Two and a half minutes after liftoff and at an altitude of 40 miles, the first stage exhausted its propellent, shut down its engines, and separated from the ascending rocket. Recoverable film cameras aboard the second stage recorded the event, as well as the separation of the interstage ring 30 seconds later. Meanwhile, the second stage’s five J-2 engines ignited, burning for six minutes to raise Apollo 4’s altitude to 120 miles and its speed to nearly orbital velocity. At that point, the third stage’s single J-2 engine took over, burning for two and a half minutes to place Apollo 4 into a near circular 114-by-116-mile orbit around the Earth.
For the next three hours, as Apollo 4 completed two orbits around the Earth, controllers in Mission Control verified the proper functioning of all its systems in preparation for the third stage’s second burn, to send the spacecraft into a highly elliptical Earth orbit. The J-2 engine ignited precisely on time and burned for five minutes, raising the spacecraft’s apogee, or high point, to 10,695 miles. Ten minutes later, the CSM separated from the now empty third stage to begin testing the Apollo spacecraft. Less the two minutes after separation, the spacecraft fired its Service Propulsion System (SPS) engine for 16 seconds to increase its speed and raise the apogee to 11,244 miles. As the spacecraft coasted upward, it oriented itself to place maximum thermal stress on its heat shield. As it reached apogee five hours and 46 minutes after launch, an onboard camera took 715 high-quality color images of Earth. As Apollo 4 began its descent, it pointed its nose toward the planet and ignited the SPS engine a second time, for four minutes and 40 seconds, increasing its velocity to approximate a return from the Moon. The Command Module separated from the Service Module and used its own thrusters to reorient itself to point its heat shield in the direction of travel. At an altitude of 76 miles, while traveling at 24,974 miles per hour, the Apollo 4 Command Module encountered the first tendrils of Earth’s upper atmosphere, its heat shield absorbing the heat of reentry, reaching a temperature of 5,000 degrees Fahrenheit while the cabin temperature remained comfortable enough for a crew. After dipping down to an altitude of 35 miles, the spacecraft used its aerodynamic lift to briefly skip back out of the atmosphere, reaching a height of 45 miles before continuing the descent. This double-skip reentry reduced deceleration and heat loads on the spacecraft. At an altitude of 22,000 feet, Apollo 4 deployed its two drogue parachutes to slow and stabilize it, followed by its three main parachutes at 10,000 feet. Apollo 4 splashed down in the Pacific Ocean 12 miles from its intended target and eight miles from the prime recovery ship, the U.S.S. Bennington (CVS-20). The capsule remained upright after splashdown. The Apollo 4’s successful mission had lasted 8 hours, 27 minutes, and 9 seconds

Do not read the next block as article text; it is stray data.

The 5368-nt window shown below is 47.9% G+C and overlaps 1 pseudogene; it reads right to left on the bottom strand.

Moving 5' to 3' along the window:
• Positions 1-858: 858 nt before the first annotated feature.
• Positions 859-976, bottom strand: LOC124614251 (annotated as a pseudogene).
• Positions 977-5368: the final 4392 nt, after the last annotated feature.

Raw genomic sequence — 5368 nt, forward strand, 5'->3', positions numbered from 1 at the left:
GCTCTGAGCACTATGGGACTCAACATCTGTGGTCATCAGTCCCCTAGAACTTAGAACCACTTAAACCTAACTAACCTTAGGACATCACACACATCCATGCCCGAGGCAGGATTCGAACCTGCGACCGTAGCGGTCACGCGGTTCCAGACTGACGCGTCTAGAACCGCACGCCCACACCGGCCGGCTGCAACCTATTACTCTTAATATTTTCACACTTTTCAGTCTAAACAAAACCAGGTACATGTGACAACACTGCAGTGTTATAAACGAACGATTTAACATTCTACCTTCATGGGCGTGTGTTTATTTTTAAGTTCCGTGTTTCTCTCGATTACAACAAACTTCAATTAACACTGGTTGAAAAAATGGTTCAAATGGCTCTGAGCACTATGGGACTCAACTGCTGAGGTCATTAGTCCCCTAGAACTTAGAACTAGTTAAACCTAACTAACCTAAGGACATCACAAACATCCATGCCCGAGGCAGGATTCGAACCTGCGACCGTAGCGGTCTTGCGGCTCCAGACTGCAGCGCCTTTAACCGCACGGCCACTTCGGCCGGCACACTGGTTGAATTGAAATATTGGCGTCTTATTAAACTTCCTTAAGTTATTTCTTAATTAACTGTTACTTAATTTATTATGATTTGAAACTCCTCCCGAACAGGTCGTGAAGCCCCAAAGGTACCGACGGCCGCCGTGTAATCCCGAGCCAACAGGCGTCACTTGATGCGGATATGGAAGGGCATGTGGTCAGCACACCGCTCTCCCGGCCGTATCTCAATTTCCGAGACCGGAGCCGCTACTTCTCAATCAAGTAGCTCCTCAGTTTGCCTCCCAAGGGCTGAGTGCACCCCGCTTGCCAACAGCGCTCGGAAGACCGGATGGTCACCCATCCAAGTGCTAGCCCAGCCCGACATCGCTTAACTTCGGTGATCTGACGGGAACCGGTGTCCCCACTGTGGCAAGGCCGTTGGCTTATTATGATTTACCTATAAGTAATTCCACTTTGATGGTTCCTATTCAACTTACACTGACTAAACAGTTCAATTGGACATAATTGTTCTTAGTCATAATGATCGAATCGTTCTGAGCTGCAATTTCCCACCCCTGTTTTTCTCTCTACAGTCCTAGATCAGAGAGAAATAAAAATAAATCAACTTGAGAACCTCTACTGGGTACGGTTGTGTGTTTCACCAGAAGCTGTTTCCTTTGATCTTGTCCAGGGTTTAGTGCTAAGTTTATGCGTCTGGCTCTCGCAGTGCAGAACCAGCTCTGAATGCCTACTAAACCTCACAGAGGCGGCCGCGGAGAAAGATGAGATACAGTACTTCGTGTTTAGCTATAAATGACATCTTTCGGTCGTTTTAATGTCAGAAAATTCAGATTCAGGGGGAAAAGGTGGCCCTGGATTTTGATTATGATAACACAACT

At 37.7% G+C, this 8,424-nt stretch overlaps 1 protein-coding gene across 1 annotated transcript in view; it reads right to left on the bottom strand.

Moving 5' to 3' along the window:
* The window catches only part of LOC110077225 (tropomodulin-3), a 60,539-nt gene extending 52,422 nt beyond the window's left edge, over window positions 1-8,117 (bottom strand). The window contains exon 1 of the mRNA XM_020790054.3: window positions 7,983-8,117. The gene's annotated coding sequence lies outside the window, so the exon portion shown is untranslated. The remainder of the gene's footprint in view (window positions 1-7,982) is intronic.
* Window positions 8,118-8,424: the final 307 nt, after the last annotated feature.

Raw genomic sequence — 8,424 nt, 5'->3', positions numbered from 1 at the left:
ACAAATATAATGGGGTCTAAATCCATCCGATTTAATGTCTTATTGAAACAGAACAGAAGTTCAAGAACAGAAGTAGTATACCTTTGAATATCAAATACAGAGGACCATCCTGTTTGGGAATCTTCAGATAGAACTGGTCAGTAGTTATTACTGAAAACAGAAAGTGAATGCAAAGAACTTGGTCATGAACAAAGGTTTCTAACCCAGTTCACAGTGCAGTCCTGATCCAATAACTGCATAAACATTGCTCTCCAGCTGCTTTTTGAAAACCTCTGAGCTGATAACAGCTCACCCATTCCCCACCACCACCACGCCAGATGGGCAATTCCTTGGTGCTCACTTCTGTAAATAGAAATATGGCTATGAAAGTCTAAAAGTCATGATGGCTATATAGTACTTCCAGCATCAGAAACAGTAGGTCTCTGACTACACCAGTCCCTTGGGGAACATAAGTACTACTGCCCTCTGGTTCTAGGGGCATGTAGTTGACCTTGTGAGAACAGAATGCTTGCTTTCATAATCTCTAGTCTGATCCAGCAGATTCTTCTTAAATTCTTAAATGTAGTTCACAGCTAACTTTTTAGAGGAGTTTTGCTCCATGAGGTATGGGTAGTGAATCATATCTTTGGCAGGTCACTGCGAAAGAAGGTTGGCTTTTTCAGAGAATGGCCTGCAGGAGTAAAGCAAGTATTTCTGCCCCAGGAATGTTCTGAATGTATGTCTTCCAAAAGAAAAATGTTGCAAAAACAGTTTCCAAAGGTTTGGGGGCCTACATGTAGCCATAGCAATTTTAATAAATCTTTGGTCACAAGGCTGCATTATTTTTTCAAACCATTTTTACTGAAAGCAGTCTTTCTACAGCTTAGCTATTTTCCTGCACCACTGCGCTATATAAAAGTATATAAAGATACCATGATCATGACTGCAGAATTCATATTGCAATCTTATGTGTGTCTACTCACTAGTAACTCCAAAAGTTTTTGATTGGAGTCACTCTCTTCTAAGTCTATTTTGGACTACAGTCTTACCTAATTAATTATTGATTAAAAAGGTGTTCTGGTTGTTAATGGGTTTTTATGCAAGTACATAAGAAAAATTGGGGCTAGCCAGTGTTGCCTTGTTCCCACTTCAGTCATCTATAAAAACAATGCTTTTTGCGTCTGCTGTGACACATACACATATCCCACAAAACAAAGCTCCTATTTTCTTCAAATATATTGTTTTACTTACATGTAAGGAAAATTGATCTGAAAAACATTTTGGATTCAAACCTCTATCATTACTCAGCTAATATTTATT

Within 20 minutes of splashdown, U.S. Navy frogmen had attached a flotation collar around the spacecraft. After the Bennington pulled alongside the capsule, sailors hoisted it aboard, along with the spacecraft’s apex cover that protected the parachutes during flight and one of the three main parachutes. The entire recovery operation lasted about two hours. The Bennington sailed for Hawaii, arriving at Pearl Harbor on Nov. 11. Sailors offloaded the spacecraft and technicians shut down its systems, drained all its hazardous fluids, and deactivated pyrotechnics. On Nov. 15, crews flew the spacecraft to Long Beach, California, and then trucked it to the North American facility in Downey, California, for detailed post-flight inspections. The Apollo 4 Command Module is on display at the INFINITY Center at NASA’s Stennis Space Center in Mississippi.
The Apollo 4 mission reinvigorated the nation’s Moon landing program, struck by the tragedy of the Apollo 1 fire earlier in the year, paving the way to achieve President John F. Kennedy’s goal of “landing a man on the Moon and returning him safely to the Earth” before the end of the decade. President Lyndon B. Johnson said of the flight: “The whole world could see the awesome sight of the first launch of what is now the largest rocket ever flown. This launching symbolizes the power this nation is harnessing for the peaceful exploration of space.”
Forty-seven years after the flight of Apollo 4, NASA conducted a very similar mission, this time to test the new Orion spacecraft, then part of the Constellation Program. The December 2014 EFT-1 mission launched an un-crewed Orion spacecraft atop a Delta IV Heavy rocket. The 4.5-hour mission flew a profile similar to Apollo 4’s, demonstrating Orion’s space worthiness. Today, another Orion spacecraft awaits its test flight atop a Space Launch System rocket as part of the Artemis Program to return astronauts to the Moon.